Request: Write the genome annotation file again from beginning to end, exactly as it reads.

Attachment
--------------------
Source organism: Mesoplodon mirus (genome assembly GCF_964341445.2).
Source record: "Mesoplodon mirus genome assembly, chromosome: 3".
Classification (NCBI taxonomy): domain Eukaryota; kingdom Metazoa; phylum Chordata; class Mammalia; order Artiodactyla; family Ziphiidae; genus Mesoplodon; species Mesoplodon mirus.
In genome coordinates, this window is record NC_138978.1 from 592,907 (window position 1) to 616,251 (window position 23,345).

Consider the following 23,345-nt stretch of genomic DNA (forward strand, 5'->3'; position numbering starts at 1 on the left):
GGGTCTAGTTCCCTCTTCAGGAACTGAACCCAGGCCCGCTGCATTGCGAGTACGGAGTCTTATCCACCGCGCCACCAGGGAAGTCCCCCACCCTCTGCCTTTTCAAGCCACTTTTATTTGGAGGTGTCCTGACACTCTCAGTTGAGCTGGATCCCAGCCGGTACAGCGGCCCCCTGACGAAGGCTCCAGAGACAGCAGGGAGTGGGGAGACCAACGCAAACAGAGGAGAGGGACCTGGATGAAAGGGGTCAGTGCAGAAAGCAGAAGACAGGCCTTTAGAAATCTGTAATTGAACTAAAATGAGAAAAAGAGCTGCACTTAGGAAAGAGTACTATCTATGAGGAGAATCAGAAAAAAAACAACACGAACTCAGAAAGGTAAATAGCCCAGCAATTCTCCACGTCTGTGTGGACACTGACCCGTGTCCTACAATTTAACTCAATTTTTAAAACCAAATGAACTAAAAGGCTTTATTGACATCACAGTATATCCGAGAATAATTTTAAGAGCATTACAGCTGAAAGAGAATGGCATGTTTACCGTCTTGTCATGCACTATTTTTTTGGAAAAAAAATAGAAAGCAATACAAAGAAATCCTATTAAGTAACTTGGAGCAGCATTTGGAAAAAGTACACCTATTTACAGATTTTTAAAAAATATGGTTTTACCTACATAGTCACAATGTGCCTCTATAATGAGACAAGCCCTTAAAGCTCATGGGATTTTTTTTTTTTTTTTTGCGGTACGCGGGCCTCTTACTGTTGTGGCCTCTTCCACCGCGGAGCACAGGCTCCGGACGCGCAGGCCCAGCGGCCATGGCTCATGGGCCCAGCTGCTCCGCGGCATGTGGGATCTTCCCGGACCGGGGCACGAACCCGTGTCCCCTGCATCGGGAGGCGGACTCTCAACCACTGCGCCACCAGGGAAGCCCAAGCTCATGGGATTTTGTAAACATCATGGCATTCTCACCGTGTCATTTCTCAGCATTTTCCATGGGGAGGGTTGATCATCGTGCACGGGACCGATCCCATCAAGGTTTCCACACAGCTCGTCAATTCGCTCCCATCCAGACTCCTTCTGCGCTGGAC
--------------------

Source organism: Mesoplodon mirus (genome assembly GCF_964341445.2).
Source record: "Mesoplodon mirus genome assembly, chromosome: 3".
Classification (NCBI taxonomy): domain Eukaryota; kingdom Metazoa; phylum Chordata; class Mammalia; order Artiodactyla; family Ziphiidae; genus Mesoplodon; species Mesoplodon mirus.
In genome coordinates, this window is record NC_138978.1 from 592,907 (window position 1) to 616,251 (window position 23,345).

Consider the following 23,345-nt stretch of genomic DNA (forward strand, 5'->3'; position numbering starts at 1 on the left):
GGGTCTAGTTCCCTCTTCAGGAACTGAACCCAGGCCCGCTGCATTGCGAGTACGGAGTCTTATCCACCGCGCCACCAGGGAAGTCCCCCACCCTCTGCCTTTTCAAGCCACTTTTATTTGGAGGTGTCCTGACACTCTCAGTTGAGCTGGATCCCAGCCGGTACAGCGGCCCCCTGACGAAGGCTCCAGAGACAGCAGGGAGTGGGGAGACCAACGCAAACAGAGGAGAGGGACCTGGATGAAAGGGGTCAGTGCAGAAAGCAGAAGACAGGCCTTTAGAAATCTGTAATTGAACTAAAATGAGAAAAAGAGCTGCACTTAGGAAAGAGTACTATCTATGAGGAGAATCAGAAAAAAAACAACACGAACTCAGAAAGGTAAATAGCCCAGCAATTCTCCACGTCTGTGTGGACACTGACCCGTGTCCTACAATTTAACTCAATTTTTAAAACCAAATGAACTAAAAGGCTTTATTGACATCACAGTATATCCGAGAATAATTTTAAGAGCATTACAGCTGAAAGAGAATGGCATGTTTACCGTCTTGTCATGCACTATTTTTTTGGAAAAAAAATAGAAAGCAATACAAAGAAATCCTATTAAGTAACTTGGAGCAGCATTTGGAAAAAGTACACCTATTTACAGATTTTTAAAAAATATGGTTTTACCTACATAGTCACAATGTGCCTCTATAATGAGACAAGCCCTTAAAGCTCATGGGATTTTTTTTTTTTTTTTTGCGGTACGCGGGCCTCTTACTGTTGTGGCCTCTTCCACCGCGGAGCACAGGCTCCGGACGCGCAGGCCCAGCGGCCATGGCTCATGGGCCCAGCTGCTCCGCGGCATGTGGGATCTTCCCGGACCGGGGCACGAACCCGTGTCCCCTGCATCGGGAGGCGGACTCTCAACCACTGCGCCACCAGGGAAGCCCAAGCTCATGGGATTTTGTAAACATCATGGCATTCTCACCGTGTCATTTCTCAGCATTTTCCATGGGGAGGGTTGATCATCGTGCACGGGACCGATCCCATCAAGGTTTCCACACAGCTCGTCAATTCGCTCCCATCCAGACTCCTTCTGCGCTGGAC